Chanting the popular “Azaadi” slogan by Kamla Bhasin, around 90 protestors gathered at Liberty Chowk in Lahore, to join a national movement of women protesting against domestic violence.

“Times Up” read one poster at the protest, while another demanded, “Consent mango, proof nahi” (ask for consent, not proof)”. The single day protest drew almost a hundred people, who took over a busy area of the city to reject violence against women in a colourful riot of placards.

A women-led protest was organised by the members of “Girls at Dhabas” (a local feminist collective advocating gender equality in the public sphere), as a response to the recent domestic abuse and harassment cases that surfaced online.

The first case involved a famous vlogger, who was accused by multiple girls causing an online maelstrom of #MeToo accounts. And the second account dealt with domestic violence which came from Pakistani singer/actor Mohsin Abbas Haider’s wife Fatima Sohail, who shared her ordeal on the internet of surviving a violent marriage.  

While many people supported the victims, who opened up about their experiences with the men named in cases. Then, there was the “culture-police” on social media which comprises of both men and women, who set out to question the behaviour of the women and demonised the progressive cause of #MeToo, labelling it as a “feminist agenda”. 

“Social media to some extent ensures justice, but that is not going to bring about a change, especially not for the working-class women. Our main aim was to come out and raise our voices to put pressure on the government”, said the actor and activist Eman Suleman.

Finally, a public, media and national awareness campaign regarding domestic violence to raise awareness amongst females across the nation was also highlighted.

In the light of pervading patriarchy in Pakistani society, constituted by honour killing of females carried out every year, and a plethora of other crimes carried out against women such as bride burning, acid-attacks, harassment of females in the public and domestic spheres, this protest has emanated at a very important time.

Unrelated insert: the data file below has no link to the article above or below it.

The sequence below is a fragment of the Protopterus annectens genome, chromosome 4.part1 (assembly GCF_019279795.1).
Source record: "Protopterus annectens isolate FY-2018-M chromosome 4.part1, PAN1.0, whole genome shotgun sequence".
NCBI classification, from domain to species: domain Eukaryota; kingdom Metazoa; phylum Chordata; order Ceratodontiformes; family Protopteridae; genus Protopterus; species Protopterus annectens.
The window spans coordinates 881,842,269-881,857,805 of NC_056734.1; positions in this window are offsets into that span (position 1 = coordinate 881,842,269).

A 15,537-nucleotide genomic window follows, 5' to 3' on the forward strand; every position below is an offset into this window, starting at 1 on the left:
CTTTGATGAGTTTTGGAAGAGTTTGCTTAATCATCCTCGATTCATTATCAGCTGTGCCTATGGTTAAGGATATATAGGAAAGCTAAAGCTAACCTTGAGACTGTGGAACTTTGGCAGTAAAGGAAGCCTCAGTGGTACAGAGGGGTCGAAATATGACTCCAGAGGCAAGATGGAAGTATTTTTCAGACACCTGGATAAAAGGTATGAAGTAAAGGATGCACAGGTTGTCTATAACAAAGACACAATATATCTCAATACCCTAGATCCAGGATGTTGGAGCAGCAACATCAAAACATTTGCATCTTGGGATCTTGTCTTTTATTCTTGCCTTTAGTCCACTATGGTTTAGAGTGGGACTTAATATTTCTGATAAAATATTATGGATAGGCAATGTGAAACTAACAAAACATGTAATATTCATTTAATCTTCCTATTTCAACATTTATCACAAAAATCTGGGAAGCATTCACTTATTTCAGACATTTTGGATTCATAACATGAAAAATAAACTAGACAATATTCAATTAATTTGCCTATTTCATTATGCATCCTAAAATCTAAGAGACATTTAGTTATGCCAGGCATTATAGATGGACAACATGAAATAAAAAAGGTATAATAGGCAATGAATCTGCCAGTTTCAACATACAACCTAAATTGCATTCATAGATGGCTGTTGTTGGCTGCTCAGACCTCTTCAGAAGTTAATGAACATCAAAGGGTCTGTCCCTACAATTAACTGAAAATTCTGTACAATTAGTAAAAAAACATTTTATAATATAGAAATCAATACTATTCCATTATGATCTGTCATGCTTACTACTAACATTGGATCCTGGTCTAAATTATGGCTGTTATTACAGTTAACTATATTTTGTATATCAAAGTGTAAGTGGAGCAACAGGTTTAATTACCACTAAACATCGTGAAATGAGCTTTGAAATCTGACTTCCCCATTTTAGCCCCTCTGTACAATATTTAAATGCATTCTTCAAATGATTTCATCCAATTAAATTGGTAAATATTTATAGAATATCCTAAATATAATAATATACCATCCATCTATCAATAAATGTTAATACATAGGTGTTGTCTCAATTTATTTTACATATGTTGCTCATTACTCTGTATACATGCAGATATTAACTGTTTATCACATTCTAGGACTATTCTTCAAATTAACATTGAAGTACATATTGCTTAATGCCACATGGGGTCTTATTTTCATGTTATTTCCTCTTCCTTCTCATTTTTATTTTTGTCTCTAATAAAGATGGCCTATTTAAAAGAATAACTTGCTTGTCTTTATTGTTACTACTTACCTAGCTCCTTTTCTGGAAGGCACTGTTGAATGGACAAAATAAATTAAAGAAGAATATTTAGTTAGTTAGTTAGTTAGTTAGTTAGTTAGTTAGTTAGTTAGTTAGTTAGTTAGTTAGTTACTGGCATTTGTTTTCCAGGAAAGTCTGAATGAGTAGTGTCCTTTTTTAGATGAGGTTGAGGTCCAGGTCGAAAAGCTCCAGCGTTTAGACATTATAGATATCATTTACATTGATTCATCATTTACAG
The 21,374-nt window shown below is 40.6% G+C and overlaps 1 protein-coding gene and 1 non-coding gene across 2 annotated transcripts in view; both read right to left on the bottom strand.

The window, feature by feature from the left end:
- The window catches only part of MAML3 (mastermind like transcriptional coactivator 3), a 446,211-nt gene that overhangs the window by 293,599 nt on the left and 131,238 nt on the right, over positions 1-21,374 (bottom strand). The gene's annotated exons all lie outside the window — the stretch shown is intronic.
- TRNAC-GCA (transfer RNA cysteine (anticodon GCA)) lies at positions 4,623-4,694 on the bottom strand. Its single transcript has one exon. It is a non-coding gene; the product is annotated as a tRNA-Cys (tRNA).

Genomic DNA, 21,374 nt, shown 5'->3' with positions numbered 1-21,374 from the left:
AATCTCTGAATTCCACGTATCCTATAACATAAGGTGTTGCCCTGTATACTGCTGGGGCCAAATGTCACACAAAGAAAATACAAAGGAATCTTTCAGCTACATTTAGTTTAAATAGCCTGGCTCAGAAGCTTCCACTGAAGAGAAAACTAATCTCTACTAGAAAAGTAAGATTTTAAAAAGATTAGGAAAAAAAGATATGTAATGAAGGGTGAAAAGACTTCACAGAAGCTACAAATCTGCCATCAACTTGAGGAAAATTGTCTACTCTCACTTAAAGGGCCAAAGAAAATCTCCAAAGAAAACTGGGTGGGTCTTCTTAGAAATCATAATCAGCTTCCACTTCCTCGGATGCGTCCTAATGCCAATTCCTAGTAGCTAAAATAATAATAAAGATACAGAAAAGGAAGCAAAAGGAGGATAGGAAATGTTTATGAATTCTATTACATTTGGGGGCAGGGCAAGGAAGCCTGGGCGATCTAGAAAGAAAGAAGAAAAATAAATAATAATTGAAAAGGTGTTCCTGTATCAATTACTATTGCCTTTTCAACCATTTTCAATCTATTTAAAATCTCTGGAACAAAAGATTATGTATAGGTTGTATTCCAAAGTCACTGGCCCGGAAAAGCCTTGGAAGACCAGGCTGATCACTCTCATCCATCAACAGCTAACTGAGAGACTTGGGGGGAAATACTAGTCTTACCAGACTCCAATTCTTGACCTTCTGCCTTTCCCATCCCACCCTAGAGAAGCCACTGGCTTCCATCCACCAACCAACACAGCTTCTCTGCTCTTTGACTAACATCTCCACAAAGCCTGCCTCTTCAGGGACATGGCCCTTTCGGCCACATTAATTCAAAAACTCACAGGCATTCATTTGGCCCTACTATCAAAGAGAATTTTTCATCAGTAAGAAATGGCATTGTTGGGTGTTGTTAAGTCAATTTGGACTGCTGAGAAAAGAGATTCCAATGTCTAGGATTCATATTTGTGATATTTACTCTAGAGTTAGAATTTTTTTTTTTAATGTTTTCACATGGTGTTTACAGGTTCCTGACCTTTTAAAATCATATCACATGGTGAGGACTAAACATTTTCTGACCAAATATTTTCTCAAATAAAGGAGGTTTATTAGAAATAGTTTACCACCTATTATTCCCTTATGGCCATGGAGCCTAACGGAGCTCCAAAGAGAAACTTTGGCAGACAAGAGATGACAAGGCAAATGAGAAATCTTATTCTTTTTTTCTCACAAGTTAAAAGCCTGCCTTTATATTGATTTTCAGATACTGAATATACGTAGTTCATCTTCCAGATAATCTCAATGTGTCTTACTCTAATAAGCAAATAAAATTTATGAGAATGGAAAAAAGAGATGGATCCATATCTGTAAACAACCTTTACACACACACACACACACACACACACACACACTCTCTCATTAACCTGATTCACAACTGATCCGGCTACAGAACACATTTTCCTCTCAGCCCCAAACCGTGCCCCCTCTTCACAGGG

A raft of government initiatives to protect the women seem to have done little to change the attitude and practices in Pakistan. Pakistan stands at 150 out of 153 in the Women, Peace and Security Index. 

According to a study carried out by Human Rights Watch in 2009, it is estimated that around 20 to 30 percent women in Pakistan have experienced some form of abuse. Around 5000 women are killed every year from domestic violence. Women have reported attacks of physical, psychological and sexual abuse from their intimate partners.

There is a depressing rise in these figures every year and the increase in number of reports despite the existence of a raft of legislation aimed at protection of women and their rights.

But, the question still remains as to why matters like these are never reported? For many in Pakistan, physical and sexual assault survivors are seen as on object of “shame”. Survivors and families usually drop their complaint against their perpetrators in order to avoid facing any social stigma in their communities. Moreover, the nature of the present policy initiatives is vague in nature and needs to be amended so that it focuses more on punishing and preventing the abuses rather than just reporting it.

“Social media activism is a real thing but maybe coming out would be effective as well,” said Dr Osheen Fatima, a doctor, activist and organiser of the protest.

She further stated, “We are holding this protest so that our demands for the protection of women are heard. These are what we think we need!”

Demands put forth at the protest aimed towards securing greater legal security for women through propositions such as notification of the ‘Punjab Protection of Women against Violence Act 2016’ across the province and the criminalization of domestic violence. The government should organise gender-sensitized programmes of law enforcement agencies. 

The need for improvement of ‘District Women Protection Committees’ and ‘Protection Centres’ was also emphasised to provide shelter for women in need.

Traditional courts and current policy initiatives are viewed as ineffective by the civil society organisations and human rights activists. Through spreading awareness regarding the rights of females, the protesters had put forth their manifesto and hoped for the government to take action to safeguard the rights of women throughout the country.